When BYOD became a thing a few years ago, we in the IT business knew it was going to be a pain because of the sheer numbers and the diversity of devices and operating systems available to users. Fortunately, many companies came to the rescue with mobile device management (MDM) software to help us make sense of it all.
The problem with MDM suites is that many are so large and complex, or so heavy-handed, that administrators become frustrated and users become disgruntled. SimpleMDM is one of those management suites that's easy to use, but powerful enough to put your mind at ease for your BYOD program.
How simple is SimpleMDM?
After you sign up for the five free device account (no credit card required), it only takes two or three minutes to familiarize yourself with the web-based interface and begin enrolling devices into the MDM. I used the free service for my testing.
The first thing you do is to create a group, unless you're OK with Default. Create a group and then create an enrollment. Creating an enrollment consists of selecting your group, naming the device that you want to enroll. The name is just an identification for the device. If you're enrolling a lot of them, I'd use an employee number, employee name, or employee email address to identify which device you're actually looking at when you look at a device's details.
Creating the enrollment means that you've produced a QR code that the user can scan, a URL that the user can click, or you can send the enrollment link to the user via email, which he or she has to open with Safari. You can also text the link to the user. Once the user begins the enrollment process, the device's Settings app opens to General->Profiles or to General->Device Management, with a prompt to install the SimpleMDM management certificate. After installation, the device checks in with the MDM and you can see the device listed in the web interface under Devices.
This process will also begin to install any apps that you've selected for the group you created.
Since this MDM is used primarily for BYOD programs, user acceptance is key to the process. In fact, if you don't protect the certificate with a passcode, the user can disenroll at any time and delete any associated apps that installed during the enrollment process.
As an administrator, you can see all the device's details, such as IMEI code, battery charge percent, every installed app, and you can push assigned apps at will to the device, but the user has to willingly accept installation. By seeing the user's apps, you know if the user has uninstalled the SimpleMDM app, any pushed apps, or if he or she has not installed the pushed apps.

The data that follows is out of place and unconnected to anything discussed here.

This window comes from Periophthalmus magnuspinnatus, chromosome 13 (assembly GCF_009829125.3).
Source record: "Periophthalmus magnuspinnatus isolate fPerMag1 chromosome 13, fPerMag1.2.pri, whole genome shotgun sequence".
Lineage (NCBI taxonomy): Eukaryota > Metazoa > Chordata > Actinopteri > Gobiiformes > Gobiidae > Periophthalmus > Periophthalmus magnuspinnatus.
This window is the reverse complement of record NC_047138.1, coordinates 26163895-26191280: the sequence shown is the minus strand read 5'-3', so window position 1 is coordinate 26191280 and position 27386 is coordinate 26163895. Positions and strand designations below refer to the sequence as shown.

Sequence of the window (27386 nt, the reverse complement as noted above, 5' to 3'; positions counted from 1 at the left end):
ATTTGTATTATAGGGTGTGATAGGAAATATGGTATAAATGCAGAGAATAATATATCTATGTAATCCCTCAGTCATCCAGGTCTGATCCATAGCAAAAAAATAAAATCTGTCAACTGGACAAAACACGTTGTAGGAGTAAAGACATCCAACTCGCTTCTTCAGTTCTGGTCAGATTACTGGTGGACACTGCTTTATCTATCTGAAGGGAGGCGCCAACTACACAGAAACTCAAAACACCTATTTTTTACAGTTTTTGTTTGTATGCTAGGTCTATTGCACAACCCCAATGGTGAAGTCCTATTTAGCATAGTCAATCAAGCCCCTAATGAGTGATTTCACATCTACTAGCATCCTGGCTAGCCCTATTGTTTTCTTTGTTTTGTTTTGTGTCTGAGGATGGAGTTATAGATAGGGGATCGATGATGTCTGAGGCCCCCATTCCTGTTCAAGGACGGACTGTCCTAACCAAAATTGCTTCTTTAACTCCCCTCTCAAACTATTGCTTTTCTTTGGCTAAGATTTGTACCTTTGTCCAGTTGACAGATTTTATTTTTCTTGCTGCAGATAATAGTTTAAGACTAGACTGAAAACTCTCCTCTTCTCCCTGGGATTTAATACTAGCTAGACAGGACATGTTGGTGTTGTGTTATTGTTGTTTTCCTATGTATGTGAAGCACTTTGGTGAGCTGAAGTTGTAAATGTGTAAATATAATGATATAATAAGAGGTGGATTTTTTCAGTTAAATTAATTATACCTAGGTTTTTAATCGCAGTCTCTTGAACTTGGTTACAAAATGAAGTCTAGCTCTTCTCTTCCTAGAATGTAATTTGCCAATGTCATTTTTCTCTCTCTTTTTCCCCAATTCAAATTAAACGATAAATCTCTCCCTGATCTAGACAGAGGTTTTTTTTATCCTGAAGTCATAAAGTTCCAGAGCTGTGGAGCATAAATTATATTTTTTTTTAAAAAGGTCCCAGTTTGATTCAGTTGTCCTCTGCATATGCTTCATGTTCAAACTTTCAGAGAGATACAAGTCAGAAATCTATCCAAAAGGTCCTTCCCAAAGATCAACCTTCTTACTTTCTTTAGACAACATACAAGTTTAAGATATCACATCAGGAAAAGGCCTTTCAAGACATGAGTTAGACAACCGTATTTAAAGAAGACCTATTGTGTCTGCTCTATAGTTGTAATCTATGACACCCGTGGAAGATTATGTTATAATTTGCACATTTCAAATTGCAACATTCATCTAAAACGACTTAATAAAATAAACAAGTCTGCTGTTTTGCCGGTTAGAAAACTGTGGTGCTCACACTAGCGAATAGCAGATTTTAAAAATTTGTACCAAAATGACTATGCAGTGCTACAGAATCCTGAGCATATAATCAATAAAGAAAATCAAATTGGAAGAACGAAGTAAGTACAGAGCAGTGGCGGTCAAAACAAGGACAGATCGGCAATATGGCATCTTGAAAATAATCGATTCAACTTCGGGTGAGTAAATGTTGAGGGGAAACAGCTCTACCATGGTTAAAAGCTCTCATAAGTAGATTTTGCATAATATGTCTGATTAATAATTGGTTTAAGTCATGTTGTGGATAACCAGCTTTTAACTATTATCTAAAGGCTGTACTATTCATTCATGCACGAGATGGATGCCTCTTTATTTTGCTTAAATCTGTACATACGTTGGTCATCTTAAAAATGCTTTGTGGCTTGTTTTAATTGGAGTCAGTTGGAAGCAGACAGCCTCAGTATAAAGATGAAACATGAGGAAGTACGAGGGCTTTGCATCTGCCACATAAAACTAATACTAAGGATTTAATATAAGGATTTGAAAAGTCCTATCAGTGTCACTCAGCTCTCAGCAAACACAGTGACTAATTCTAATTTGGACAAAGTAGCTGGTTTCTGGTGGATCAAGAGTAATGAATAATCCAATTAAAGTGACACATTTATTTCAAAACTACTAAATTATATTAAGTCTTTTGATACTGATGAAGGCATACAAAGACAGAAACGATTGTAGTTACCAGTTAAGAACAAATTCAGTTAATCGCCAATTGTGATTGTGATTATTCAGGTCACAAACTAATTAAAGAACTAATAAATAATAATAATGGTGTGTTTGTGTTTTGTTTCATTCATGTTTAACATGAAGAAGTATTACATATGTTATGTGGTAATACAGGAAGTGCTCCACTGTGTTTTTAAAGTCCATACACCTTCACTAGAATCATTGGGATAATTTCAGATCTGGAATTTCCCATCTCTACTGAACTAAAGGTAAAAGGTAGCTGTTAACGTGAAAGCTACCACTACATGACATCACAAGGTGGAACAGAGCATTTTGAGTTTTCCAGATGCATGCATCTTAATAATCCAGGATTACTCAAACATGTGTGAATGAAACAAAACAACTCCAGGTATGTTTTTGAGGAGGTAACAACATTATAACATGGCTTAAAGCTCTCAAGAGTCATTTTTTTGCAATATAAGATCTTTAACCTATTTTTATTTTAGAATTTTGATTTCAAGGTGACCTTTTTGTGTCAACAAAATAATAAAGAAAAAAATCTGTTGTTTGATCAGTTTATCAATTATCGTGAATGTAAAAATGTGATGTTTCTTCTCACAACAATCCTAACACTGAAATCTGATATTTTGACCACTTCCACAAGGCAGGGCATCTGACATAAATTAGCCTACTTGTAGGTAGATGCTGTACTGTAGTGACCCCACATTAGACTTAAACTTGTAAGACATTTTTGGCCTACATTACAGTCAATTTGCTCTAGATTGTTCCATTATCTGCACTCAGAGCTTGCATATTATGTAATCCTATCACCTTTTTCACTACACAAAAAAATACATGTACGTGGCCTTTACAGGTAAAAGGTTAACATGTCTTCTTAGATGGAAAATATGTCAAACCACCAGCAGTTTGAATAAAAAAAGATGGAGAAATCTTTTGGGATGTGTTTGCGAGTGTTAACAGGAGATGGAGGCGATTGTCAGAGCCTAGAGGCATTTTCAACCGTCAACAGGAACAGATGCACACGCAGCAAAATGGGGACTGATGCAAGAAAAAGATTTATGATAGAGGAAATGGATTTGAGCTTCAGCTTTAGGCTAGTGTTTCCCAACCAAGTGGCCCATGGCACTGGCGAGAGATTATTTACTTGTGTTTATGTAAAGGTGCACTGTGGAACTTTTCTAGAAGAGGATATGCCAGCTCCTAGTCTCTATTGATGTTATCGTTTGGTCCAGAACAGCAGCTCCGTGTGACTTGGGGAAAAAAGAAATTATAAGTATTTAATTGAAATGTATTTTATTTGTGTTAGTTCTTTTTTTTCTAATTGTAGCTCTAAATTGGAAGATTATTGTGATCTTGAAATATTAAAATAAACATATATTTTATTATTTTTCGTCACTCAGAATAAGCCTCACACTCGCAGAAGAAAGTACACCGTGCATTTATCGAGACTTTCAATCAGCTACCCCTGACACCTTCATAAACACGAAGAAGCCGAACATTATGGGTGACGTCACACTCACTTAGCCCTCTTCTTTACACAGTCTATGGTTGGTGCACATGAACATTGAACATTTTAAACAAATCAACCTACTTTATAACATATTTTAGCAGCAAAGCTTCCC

The free account allows you to use all the advanced features and you can purchase service for devices beyond the free five for $2.00 per device per month. SimpleMDM's free account will introduce you to web-based MDM software and management. The advanced features are located under the Devices list where you click the Edit link for your groups.
There is one significant missing feature from SimpleMDM: There's no detection or restriction for jailbroken devices. I don't think this missing feature is necessarily a complete fail, but if you don't want jailbroken devices on your network, you'd better have some method of detecting and restricting them.
As with any MDM, there is the possibility of a heavy-handed approach to BYOD management. SimpleMDM is no exception. If your company takes a heavy-handed approach, it will only take one device wipe or lockout to end your BYOD program forever. As an end user, I'd accept MDM management on a trial basis, but as an administrator, I'd require full acceptance. For these reasons, your company must have a well-written BYOD program document or plan in place that users literally accept and sign.
While this is not a formal review of SimpleMDM, it is an easy to use, quick to deploy MDM system that has a very short learning curve. The skill level required to use and manage it, in my opinion, is medium. I think that an administrator needs to know how to handle movile devices, mobile device security, and the people who use them so that the BYOD program can be successful. And this is true for any MDM software suite. You have to have an administrator that is skilled enough to prevent accidental device wiping, to prevent user alienation, and to ensure acceptance. A very tall order regardless of how simple the software is.
Take SimpleMDM for a spin and let me know how you fare with it. I found it to be simple as advertised.